It was a good speech.
Calm down. I said good.
Despite talking for an hour and 20 minutes, the longest speech since Bill Clinton’s much-mocked 2000 stem-winder, Donald Trump’s first State of the Union address did exactly what it needed to do: nothing.
It wasn’t strident; it wasn’t provocative; it wasn’t alienating; it wasn’t retributive; it wasn’t divisive – except to Democrats who would have sneered in disgust even if he’d said, “I’m sorry for all the ridiculous, mean things I’ve said the past year.”
All disclaimers and critiques aside, there’s a rule known to all public speakers: People don’t remember what you say; they remember how you make them feel.
Only journalists, pundits, politicians, professors and speechwriters will closely examine the content of the president’s speech. The rest of America, to the extent they watched at all, will have gone to bed thinking, “Gosh, he was surprisingly good. Maybe there’s hope after all.”
Listening to post-mortems on television Wednesday morning, I was struck by the consensus that Trump sowed division in his address to the nation. I even heard words such as “horrifying” to describe certain aspects. I’m thinking: You don’t know the American people.
The crux of most of the criticism was that Trump gave a speech encouraging unity while doing the opposite. By this they meant he invoked several hot-button issues, such as the “take a knee” movement and the violence of the Salvadoran gang MS-13.
But when compared with the fire and brimstone of his inaugural address, these appeals to his base represent relatively minor flaws.
Indeed, most Americans do prefer that people show respect for the national anthem by standing, and they are fearful of the potential for violent characters to cross the border without enhanced security.
To Democratic ears, of course, Trump was fear-mongering and race-baiting, which, while not unprecedented, seems nearly as gratuitous a reaction.
Otherwise, it is only reasonable that the president cited laudable benchmarks – economic progress, surging markets (notwithstanding Tuesday’s brief plummet), and greater business confidence.
None of these tidings erase errors of Trump’s first year in office or the negative effects of his often-mean-spirited rhetoric.
Nor does it alter the realities of the ongoing Russia investigation, the likely-to-be released memo by the House Intelligence Committee or the administration’s general dysfunction. Nor am I inclined to redact the many critical columns I’ve written.
But it was a good speech.
Kathleen Parker is a Pulitzer Prize winning Washington Post columnist.
Excerpts from other columnists:
The word that came to mind most often as I watched Donald Trump deliver his first State of the Union address was “pretend.”
He pretends to be a statesman, and we’re supposed to pretend that hundreds of vulgar and recklessly divisive moments before this – thousands, if we’re adding tweets – don’t negate that claim.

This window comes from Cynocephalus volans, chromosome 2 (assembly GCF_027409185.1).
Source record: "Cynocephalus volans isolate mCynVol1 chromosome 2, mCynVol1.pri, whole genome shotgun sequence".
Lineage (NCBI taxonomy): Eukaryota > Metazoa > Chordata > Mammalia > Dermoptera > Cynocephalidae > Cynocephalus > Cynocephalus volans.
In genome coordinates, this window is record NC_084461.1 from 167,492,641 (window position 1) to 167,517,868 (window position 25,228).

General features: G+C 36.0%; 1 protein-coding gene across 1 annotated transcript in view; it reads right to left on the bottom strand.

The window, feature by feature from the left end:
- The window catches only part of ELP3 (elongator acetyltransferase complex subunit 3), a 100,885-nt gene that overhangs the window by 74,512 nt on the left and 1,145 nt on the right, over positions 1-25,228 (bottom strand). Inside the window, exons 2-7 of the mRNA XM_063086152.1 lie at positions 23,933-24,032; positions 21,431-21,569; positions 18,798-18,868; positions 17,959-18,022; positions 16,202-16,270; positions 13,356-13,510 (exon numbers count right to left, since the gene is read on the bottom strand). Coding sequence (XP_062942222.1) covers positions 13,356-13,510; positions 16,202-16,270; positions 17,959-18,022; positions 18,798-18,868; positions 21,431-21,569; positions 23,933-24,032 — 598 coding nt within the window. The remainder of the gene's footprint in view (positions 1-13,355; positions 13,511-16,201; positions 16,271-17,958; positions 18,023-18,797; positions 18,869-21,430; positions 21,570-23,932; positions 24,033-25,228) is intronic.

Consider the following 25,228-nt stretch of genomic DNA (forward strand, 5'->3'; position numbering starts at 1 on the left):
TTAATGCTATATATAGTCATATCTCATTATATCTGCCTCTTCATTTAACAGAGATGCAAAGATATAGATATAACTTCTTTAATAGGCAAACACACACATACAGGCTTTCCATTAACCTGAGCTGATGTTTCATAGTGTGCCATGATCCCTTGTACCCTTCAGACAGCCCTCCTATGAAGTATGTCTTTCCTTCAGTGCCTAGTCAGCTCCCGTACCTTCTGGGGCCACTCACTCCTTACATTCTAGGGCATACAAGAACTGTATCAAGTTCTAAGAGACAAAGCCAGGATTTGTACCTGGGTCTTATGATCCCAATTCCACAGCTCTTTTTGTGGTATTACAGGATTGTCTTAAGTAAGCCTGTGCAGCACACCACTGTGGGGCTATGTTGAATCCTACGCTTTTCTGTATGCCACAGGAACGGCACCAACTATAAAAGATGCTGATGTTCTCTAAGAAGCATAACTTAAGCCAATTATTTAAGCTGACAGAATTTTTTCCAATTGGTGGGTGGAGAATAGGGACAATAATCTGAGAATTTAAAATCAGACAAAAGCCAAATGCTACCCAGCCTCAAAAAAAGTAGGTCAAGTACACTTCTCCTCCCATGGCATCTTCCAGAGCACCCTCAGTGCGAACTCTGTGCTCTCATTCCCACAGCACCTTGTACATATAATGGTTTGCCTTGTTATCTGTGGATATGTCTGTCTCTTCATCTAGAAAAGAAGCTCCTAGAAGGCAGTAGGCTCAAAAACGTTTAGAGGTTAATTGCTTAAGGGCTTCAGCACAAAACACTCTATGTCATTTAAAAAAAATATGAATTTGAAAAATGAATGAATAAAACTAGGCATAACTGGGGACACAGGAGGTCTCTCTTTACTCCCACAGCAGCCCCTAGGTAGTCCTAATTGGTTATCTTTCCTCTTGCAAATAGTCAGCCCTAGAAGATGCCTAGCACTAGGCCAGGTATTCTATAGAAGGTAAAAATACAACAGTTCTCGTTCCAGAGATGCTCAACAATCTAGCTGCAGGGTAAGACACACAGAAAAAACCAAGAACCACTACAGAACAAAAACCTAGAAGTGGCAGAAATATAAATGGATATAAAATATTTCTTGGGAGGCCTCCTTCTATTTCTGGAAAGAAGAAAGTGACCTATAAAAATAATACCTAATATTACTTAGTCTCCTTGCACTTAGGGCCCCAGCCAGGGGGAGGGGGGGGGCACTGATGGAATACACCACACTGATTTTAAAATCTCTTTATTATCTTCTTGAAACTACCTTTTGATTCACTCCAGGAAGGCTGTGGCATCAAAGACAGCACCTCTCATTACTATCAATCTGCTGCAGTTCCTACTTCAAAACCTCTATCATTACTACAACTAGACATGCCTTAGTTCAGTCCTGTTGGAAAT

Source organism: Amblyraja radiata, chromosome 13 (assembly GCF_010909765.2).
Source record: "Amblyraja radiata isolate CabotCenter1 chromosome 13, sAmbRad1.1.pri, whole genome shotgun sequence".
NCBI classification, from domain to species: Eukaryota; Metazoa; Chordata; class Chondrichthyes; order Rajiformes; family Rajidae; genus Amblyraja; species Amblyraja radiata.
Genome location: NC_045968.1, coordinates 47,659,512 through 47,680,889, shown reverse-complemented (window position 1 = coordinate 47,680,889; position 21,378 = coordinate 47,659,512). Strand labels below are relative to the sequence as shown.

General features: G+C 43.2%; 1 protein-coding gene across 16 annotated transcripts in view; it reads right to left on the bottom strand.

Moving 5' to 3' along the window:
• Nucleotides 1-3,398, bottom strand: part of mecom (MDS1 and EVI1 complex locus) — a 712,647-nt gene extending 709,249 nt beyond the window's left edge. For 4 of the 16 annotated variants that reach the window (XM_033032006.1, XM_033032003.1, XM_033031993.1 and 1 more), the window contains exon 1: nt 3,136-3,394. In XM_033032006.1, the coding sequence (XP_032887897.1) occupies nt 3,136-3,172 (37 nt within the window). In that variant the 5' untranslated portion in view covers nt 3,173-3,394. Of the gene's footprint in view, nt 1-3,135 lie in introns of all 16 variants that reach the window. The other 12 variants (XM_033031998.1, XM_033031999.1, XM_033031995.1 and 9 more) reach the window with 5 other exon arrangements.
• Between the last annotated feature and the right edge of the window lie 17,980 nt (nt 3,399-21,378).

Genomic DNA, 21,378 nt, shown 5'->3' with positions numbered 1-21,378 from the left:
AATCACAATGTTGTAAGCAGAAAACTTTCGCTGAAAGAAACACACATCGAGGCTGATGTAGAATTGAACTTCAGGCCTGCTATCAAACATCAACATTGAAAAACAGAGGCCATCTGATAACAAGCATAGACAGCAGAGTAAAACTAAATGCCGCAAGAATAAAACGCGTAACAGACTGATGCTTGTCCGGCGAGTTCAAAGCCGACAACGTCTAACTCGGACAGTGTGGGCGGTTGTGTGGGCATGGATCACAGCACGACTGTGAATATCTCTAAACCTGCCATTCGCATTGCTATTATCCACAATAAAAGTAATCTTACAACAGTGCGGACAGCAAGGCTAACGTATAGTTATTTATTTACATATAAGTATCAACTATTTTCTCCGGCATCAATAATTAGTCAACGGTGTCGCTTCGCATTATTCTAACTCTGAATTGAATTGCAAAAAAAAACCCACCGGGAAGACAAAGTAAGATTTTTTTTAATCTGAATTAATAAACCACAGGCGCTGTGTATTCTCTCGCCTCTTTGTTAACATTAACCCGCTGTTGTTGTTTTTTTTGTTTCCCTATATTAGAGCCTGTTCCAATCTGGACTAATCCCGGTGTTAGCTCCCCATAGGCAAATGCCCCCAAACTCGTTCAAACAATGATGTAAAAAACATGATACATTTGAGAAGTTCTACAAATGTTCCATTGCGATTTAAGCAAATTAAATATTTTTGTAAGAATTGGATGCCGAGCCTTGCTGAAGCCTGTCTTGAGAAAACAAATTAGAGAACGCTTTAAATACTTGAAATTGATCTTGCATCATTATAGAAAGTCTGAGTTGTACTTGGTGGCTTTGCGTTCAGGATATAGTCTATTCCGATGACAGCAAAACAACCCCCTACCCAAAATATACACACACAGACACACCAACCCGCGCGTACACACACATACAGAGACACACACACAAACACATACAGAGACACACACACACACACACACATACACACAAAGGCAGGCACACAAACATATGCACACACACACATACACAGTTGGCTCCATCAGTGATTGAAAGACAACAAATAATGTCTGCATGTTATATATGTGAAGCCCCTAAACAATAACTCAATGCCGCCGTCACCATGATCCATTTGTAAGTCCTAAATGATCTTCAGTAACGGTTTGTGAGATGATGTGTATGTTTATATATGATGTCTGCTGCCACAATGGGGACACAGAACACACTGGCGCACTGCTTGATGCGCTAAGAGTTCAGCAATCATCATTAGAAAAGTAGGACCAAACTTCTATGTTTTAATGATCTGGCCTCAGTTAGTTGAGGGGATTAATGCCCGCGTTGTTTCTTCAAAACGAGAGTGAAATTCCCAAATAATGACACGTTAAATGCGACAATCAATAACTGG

We’re supposed to pretend he gives a fig about decorum, though it disappears almost as soon as the teleprompter does. Above all, we’re supposed to pretend what he says today has any bearing on what he'll say tomorrow, when what he said yesterday contradicted it.
Our president lives in a world of sand and wind and make-believe, where the merest gust can alter the shape of everything, and Tuesday night’s remarks – especially his appeal for “common ground,” his vision of “all of us together” as “one American family” – should be seen in that shifting, swirling, fantastical context.
New York Times
The State of the Union is strong. I mean, President Trump didn’t trip and tumble off the platform in a homage to Chevy Chase, or press a red button on the podium and announced that he’d just launched a fleet of cruise missiles toward North Korea, or order special counsel Robert Mueller led into the House of Representatives blindfolded and in handcuffs, or gaze out toward Melania and ask for a divorce.
The truth? A teleprompter just rolled off the best speech of Donald Trump’s presidency, a sniffle-punctuated litany of praise for God, the troops and mythical clean coal from America’s first reality-show president.
And Teleprompter Trump certainly said … some of the right things.
Philadelphia Daily News
A State of the Union address is designed, of course, to garner good reviews and boost a president’s popularity. But it also serves other purposes.
A president can use it to set priorities for his administration and party. He can use it to lay the groundwork for future legislative proposals. It is a tool, in other words, for coordinating governing.
President Trump barely tried to use it that way. He did some of the standard political work any president would do: taking credit for national successes, touting policy victories.
But he did almost nothing to set an agenda.
Bloomberg View and National Review